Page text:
in solidarity

    Ian Curr

    1. David Albuquerque says:

      Dear Colleagues
      There is evidence from the past (2003) that Israel has strong suport in the corridors of the Australian Government:


      Move back in time sixty two years from now. Australia’s Labor External Affairs Minister, Dr H.V. (“Doc”) Evatt, chairing the UN committee dealing with Palestine in 1947, played a large role in persuading the UN to adopt the partition of Palestine. In doing what he did, had Evatt committed an act of mercy towards the Holocaust survivors or an act of robbery against its rightful owners – the Palestinians?

      In the words of scholar and author (and himself a person expelled with his family by Israeli forces in 1948 during Al Nakba), Sami Hadawi, in his book, Bitter Harvest: “The action of the United Nations conflicted with the basic principles for which the world organization was established, namely, to uphold the right of all peoples to self-determination. By denying the Palestine Arabs, who formed the two-thirds majority of the country, the right to decide for themselves, the United Nations had violated its own charter.” So much for the good doctor’s ethics.

      Fast forward sixty one years – to March 12, 2008 and the Australian Parliament, where another Labor leader, Prime Minister Kevin Rudd, delivered a bipartisan motion celebrating Israel’s 60th anniversary as follows: “I move:
      That the House:
      (1) celebrate and commend the achievements of the State of Israel in the 60 years since its inception
      (2) remember with pride and honour the important role which Australia played in the establishment of the State of Israel as both a member state of the United Nations and as an influential voice in the introduction of Resolution 181 which facilitated Israel’s statehood, and as the country which proudly became the first to cast a vote in support of Israel’s creation
      (3) acknowledge the unique relationship which exists between Australia and Israel a bond highlighted by our commitment to the rights and liberty of our citizens and encouragement of cultural diversity
      (4) commend the State of Israel’s commitment to democracy, the Rule of Law and pluralism….’

  2. Justice for Palestine meeting says:

    Hi all,

    A reminder that there is a Justice for Palestine meeting tomorrow evening (Wednesday April 15), 6:30pm at the TLC Building (2nd floor), 16 Peel St, South Brisbane.

    in solidarity,

    1. Justice for Palestine meeting says:

      Hi all,

      There is a Justice for Palestine meeting tonight (Wednesday), 22 April 2009 6:30pm at AHIMSA House, 26 Horan St, West End.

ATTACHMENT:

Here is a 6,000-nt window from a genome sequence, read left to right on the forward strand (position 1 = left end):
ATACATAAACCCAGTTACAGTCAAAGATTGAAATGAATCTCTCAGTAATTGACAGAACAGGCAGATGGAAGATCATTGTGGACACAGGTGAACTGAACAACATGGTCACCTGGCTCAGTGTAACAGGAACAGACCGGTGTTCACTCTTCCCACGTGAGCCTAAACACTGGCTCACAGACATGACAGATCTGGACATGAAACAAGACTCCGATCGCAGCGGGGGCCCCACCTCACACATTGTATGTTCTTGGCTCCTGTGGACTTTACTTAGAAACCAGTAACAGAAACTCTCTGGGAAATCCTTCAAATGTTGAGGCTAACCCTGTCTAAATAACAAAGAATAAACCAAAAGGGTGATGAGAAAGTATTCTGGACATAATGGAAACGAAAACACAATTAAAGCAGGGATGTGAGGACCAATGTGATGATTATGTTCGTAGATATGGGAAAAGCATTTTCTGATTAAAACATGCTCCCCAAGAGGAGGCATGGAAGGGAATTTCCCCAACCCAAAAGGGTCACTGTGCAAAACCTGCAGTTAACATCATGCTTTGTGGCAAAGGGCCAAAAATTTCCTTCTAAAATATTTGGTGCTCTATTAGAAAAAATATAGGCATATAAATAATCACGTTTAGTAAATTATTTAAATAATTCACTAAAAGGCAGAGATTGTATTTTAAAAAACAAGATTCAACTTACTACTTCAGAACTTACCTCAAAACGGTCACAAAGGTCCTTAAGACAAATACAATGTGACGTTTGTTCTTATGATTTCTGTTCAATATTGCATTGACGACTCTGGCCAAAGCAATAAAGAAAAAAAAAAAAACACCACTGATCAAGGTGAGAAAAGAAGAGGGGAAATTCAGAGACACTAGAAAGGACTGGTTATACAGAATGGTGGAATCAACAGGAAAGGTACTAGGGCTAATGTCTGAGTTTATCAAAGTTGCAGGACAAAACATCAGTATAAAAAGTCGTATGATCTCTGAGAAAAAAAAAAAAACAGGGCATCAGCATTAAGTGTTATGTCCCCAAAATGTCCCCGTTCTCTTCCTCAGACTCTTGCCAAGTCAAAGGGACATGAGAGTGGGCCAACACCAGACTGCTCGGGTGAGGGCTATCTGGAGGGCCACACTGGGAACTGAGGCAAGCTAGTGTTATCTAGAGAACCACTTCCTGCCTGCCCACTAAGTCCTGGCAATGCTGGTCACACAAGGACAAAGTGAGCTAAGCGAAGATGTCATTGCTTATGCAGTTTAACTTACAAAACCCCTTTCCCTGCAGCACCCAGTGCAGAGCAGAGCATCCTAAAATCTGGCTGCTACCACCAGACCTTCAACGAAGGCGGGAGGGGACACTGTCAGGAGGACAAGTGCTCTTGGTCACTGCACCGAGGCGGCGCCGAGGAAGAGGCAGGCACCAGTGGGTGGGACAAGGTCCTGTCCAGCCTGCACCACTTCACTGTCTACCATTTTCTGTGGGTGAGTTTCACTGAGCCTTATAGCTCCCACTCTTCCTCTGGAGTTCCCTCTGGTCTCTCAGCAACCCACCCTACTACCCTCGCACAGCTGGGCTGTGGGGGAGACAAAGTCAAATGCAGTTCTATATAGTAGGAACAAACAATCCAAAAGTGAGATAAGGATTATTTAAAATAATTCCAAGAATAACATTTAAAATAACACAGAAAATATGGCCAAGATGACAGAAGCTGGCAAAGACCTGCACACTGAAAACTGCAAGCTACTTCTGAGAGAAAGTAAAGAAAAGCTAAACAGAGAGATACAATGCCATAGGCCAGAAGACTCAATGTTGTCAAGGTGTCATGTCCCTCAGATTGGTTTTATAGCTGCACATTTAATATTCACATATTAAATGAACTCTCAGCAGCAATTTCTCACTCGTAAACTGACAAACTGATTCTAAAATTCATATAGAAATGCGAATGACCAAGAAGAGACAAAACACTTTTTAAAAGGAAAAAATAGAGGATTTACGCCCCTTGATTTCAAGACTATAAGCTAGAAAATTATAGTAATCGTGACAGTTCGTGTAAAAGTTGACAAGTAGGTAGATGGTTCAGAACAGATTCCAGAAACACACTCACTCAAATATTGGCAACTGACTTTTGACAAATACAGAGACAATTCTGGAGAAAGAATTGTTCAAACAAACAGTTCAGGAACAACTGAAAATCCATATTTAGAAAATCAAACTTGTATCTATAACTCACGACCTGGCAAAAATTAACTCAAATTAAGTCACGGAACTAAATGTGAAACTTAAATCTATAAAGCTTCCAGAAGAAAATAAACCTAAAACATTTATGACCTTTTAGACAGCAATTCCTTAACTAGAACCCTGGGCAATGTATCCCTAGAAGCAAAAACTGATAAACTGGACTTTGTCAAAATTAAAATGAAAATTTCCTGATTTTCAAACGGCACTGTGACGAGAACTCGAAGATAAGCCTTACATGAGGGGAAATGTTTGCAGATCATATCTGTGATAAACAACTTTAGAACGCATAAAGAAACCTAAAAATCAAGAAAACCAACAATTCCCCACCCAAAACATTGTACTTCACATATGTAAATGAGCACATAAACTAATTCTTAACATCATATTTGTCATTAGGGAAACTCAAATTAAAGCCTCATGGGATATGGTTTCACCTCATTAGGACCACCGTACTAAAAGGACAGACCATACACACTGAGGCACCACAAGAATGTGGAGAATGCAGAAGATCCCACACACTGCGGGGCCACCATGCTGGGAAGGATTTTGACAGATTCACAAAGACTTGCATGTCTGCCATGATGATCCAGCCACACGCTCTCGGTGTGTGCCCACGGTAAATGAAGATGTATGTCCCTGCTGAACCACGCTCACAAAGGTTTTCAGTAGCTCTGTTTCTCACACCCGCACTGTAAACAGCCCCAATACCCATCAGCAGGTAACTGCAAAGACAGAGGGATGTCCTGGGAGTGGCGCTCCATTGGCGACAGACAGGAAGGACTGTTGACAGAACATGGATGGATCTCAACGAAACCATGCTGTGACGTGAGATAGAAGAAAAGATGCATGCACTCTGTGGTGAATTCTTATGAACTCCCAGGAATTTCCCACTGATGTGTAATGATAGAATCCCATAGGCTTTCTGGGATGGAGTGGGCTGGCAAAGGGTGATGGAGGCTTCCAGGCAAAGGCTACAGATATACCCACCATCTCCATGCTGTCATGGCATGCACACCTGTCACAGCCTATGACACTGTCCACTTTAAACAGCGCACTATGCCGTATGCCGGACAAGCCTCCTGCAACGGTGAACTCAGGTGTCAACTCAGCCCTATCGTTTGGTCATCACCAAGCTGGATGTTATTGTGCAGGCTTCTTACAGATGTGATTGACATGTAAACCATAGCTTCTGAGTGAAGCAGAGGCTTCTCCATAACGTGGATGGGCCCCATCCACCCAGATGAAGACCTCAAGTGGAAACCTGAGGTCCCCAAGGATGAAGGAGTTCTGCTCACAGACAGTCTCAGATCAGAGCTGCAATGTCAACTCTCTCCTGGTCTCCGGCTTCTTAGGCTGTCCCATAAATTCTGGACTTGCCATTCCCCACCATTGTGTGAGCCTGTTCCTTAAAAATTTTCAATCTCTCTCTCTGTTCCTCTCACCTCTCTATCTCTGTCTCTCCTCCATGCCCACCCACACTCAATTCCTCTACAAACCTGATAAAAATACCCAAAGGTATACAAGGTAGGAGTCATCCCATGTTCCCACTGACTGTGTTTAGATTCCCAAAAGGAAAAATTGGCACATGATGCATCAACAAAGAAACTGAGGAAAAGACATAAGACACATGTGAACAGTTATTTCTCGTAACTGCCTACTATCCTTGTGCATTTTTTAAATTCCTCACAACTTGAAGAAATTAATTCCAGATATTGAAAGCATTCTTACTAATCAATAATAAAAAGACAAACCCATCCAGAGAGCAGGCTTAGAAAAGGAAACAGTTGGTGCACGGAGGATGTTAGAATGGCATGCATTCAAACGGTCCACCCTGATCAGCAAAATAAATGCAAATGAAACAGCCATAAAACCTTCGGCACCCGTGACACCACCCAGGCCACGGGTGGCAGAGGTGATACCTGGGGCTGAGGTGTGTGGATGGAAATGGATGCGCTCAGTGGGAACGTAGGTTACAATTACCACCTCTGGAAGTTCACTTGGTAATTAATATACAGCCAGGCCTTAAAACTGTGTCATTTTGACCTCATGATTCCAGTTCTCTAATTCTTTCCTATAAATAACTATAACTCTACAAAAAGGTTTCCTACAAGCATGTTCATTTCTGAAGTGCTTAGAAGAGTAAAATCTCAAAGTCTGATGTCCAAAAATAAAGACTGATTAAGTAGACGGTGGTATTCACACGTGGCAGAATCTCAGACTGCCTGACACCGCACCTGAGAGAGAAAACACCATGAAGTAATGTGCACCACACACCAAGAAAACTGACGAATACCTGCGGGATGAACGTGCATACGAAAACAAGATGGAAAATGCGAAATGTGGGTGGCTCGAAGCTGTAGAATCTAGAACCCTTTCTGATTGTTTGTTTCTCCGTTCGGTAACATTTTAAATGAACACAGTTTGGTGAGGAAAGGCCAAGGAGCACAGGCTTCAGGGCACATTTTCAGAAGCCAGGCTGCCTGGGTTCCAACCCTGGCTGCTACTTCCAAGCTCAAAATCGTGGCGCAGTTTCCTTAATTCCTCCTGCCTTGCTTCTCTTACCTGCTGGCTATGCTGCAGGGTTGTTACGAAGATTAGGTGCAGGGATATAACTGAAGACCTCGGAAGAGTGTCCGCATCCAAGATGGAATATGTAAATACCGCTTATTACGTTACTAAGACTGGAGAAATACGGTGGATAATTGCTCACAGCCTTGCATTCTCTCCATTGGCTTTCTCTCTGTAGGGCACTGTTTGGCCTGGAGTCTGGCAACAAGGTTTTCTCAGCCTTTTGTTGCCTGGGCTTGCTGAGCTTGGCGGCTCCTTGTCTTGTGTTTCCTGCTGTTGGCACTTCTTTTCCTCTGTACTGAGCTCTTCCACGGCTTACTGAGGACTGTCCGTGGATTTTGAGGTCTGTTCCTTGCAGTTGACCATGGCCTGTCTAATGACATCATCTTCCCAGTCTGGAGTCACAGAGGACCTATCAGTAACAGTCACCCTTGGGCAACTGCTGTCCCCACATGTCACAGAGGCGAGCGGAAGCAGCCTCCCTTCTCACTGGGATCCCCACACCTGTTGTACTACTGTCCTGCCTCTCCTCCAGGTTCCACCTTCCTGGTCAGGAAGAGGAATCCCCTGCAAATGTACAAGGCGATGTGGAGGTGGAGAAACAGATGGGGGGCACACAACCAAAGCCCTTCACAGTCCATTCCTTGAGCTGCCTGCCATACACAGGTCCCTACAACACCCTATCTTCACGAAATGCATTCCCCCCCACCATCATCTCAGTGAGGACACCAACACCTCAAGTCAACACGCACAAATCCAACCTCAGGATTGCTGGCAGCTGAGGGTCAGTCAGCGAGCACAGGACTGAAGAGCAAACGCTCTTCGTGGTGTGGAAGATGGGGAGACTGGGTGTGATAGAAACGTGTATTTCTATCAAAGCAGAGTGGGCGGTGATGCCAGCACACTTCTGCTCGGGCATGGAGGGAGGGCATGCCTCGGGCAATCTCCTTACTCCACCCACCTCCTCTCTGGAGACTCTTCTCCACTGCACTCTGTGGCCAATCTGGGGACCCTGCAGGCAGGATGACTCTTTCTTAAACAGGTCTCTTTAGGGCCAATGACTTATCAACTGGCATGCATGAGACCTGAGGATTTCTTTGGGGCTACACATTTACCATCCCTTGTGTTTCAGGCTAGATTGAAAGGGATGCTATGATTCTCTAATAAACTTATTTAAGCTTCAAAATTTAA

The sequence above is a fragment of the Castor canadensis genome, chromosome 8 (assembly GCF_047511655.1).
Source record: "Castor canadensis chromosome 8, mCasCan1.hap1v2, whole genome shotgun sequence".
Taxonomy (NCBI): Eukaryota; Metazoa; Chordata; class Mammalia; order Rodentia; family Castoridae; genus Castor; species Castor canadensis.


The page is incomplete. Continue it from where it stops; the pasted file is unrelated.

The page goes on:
in solidarity,

  3. Gary MacLennan says:

    Go to http://www.youtube.com/watch?v=kd0_GHEoqnQ for a tape of the debate at the University of San Francisco between the Angry Arab, Abu Khalil, and the Israeli consul general. The sound is pretty poor but one can still get a good idea of the dimension of Khalil’s victory in the debate. He won by simply sticking to the facts and addressing above all the silences of the Israeli apologist.

    Khalil’s blog is at .



  4. Australians for Palestine says:

    Durban Review Conference

    The boycott by a number of Western nations of the Durban Review Conference in Geneva this week and their reasons for doing so, leave one gaping with incredulity. Just like the 2001 Conference in Durban, they are prepared to scuttle this important global enquiry into ongoing racist policies and practices, to save Israel from ignominy. And more likely, fear from having themselves exposed for propping up Israel’s regime at the devastating expense of the Palestinians.

    What is so tragic is that Israel’s racist policies and practices are just
    one part of the Durban Review agenda which is looking at the serious problem of racism around the world. With the US, Australia, Canada, Germany, Italy, New Zealand, The Netherlands and Israel pulling out on the grounds that Israel is being singled out for condemnation, now others walking out for the same reason leaving the fate of the Palestinians again high and dry.

    President Ahmadinejad’s speech was no hysterical invective against Israel, but a seriously constructed expose of a world still unable to rein in the worst excesses of greed and power of states pursuing global domination.

    Israel is one of them. His criticisms are of Zionist ideology not the
    Jewish faith, and try as President Ahmadinejad’s detractors might, there is nothing anti-Semitic about criticising an ideology that has instituted and continues to foster racism against the Palestinians both inside Israel and under Israel’s oppressive occupation.

    – SK